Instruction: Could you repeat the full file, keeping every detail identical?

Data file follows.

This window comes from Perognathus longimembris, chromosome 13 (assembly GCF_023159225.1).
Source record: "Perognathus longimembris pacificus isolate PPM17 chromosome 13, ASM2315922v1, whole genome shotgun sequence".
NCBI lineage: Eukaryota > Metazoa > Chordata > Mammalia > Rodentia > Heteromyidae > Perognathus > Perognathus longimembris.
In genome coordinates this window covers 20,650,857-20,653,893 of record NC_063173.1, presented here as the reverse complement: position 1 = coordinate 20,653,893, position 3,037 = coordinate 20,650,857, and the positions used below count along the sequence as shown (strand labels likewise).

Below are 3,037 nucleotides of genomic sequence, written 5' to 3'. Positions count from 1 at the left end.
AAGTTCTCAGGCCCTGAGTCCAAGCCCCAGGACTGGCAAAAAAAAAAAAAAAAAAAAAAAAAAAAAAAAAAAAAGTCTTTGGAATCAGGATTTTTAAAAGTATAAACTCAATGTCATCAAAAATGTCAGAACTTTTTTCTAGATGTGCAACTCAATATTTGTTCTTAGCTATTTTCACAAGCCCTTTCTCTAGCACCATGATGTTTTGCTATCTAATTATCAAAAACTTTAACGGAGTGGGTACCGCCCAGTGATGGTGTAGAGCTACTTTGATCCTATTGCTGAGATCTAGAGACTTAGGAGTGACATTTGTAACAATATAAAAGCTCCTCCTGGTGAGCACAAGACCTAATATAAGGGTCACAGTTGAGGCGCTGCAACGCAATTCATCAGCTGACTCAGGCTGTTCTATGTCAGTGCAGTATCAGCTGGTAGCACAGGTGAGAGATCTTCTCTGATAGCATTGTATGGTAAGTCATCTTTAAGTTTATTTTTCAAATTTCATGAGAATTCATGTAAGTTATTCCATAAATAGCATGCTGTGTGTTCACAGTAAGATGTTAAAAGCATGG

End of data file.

This window comes from Perognathus longimembris, chromosome 13 (assembly GCF_023159225.1).
Source record: "Perognathus longimembris pacificus isolate PPM17 chromosome 13, ASM2315922v1, whole genome shotgun sequence".
NCBI lineage: Eukaryota > Metazoa > Chordata > Mammalia > Rodentia > Heteromyidae > Perognathus > Perognathus longimembris.
In genome coordinates this window covers 20,650,857-20,653,893 of record NC_063173.1, presented here as the reverse complement: position 1 = coordinate 20,653,893, position 3,037 = coordinate 20,650,857, and the positions used below count along the sequence as shown (strand labels likewise).

Below are 3,037 nucleotides of genomic sequence, written 5' to 3'. Positions count from 1 at the left end.
AAGTTCTCAGGCCCTGAGTCCAAGCCCCAGGACTGGCAAAAAAAAAAAAAAAAAAAAAAAAAAAAAAAAAAAAAGTCTTTGGAATCAGGATTTTTAAAAGTATAAACTCAATGTCATCAAAAATGTCAGAACTTTTTTCTAGATGTGCAACTCAATATTTGTTCTTAGCTATTTTCACAAGCCCTTTCTCTAGCACCATGATGTTTTGCTATCTAATTATCAAAAACTTTAACGGAGTGGGTACCGCCCAGTGATGGTGTAGAGCTACTTTGATCCTATTGCTGAGATCTAGAGACTTAGGAGTGACATTTGTAACAATATAAAAGCTCCTCCTGGTGAGCACAAGACCTAATATAAGGGTCACAGTTGAGGCGCTGCAACGCAATTCATCAGCTGACTCAGGCTGTTCTATGTCAGTGCAGTATCAGCTGGTAGCACAGGTGAGAGATCTTCTCTGATAGCATTGTATGGTAAGTCATCTTTAAGTTTATTTTTCAAATTTCATGAGAATTCATGTAAGTTATTCCATAAATAGCATGCTGTGTGTTCACAGTAAGATGTTAAAAGCATGG